Plebiscite Bill Passes, Defining Options

A proposal to hold a status plebiscite vote on June 11, 2017 has been enacted into law in Puerto Rico.

The stated goals of the new law are to establish the “[i]mmediate decolonization of Puerto Rico,” and implement a 2014 federal law that provides $2.5 million to support a vote on status with options pre-approved by the U.S. Justice Department.  According to the 2014 law, those options much be “final, permanent, neither colonial nor territorial, compatible with the Constitution, laws and policies of the United States and with international law[.]”

The options on the ballot will be as follows, with the specified wording:

Statehood

With my vote, I reiterate my request to the Federal Government to immediately begin the process fro the decolonization of Puerto Rico with the admission of Puerto Rico as a state of the United States of America. I am aware that the result of this request for Statehood would entail equal rights and duties with the other states, and the permanent union of Puerto Rico with the United States of America. I am also aware that my vote claiming Statehood means my support to all efforts towards the admission of Puerto Rico as a state of the Union, and to all state or federal legislation aimed at establishing equal conditions, Congressional Representation and the Presidential Vote for the American Citizens of Puerto Rico. I am aware that Statehood is the only option that guarantees American citizenship by birth in Puerto Rico.

Free Association/Independence

With my vote, I make the initial request to the Federal Government to begin the process of decolonization through:

(1) Free Association: Puerto Rico should adopt a status outside of the Territory Clause of the Constitution of the United States that recognizes the Sovereignty of the People of Puerto Rico. The Free Association would be based n a free and voluntary political association, the specific terms of which shall be agreed upon between the United States and Puerto Rico as sovereign nations Such agreement would provide the scope of the jurisdictional powers that the People of Puerto Rico agree to confer to the United States and retain all other jurisdictional powers and authorities. Under this option the American citizenship would be subject to negotiation with the United States Government;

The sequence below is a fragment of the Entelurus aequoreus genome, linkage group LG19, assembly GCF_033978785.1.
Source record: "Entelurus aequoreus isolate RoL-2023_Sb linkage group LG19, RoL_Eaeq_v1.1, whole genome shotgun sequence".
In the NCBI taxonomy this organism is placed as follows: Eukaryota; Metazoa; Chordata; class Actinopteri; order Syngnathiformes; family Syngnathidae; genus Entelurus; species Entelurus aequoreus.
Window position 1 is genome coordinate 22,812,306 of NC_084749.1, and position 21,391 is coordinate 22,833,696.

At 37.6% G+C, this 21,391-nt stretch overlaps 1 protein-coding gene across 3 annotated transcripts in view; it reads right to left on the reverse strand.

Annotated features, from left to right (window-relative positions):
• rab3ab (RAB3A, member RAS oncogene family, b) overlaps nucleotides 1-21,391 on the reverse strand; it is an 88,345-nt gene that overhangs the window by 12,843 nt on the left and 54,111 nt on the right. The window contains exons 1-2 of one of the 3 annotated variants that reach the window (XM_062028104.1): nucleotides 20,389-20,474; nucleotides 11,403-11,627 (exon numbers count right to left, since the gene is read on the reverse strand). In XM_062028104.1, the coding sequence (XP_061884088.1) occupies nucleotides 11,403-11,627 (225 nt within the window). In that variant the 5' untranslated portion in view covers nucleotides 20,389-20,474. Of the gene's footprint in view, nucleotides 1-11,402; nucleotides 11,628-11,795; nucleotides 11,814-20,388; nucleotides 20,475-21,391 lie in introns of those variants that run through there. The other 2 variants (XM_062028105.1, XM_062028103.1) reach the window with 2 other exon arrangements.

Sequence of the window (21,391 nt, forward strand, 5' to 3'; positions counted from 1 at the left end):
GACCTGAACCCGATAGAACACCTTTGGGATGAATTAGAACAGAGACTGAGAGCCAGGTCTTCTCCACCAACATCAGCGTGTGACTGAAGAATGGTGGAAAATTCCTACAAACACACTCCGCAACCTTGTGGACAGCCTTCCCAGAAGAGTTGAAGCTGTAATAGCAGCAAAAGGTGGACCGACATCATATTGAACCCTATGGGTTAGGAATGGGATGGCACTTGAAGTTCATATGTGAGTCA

(2) Proclamation of Independence, I demand that the United States Government, in the exercise of its power to dispose of a territory, recognize the national sovereignty of Puerto Rico as a completely independent nation and the the United States Congress enact the necessary legislation to initiate the negotiation and transition to the independent nation of Puerto Rico. My vote for Independence also represents my claim to the rights, duties, powers, and prerogatives of independent and democratic republics, my support of Puerto Rican citizenship, and a “Treaty of Friendship and Cooperation” between Puerto Rico and the United States after the transition process.

The bill specifies that blank ballots, ballots with more than one option chosen, and ballots with notes or markings outside of the official area will not be counted.

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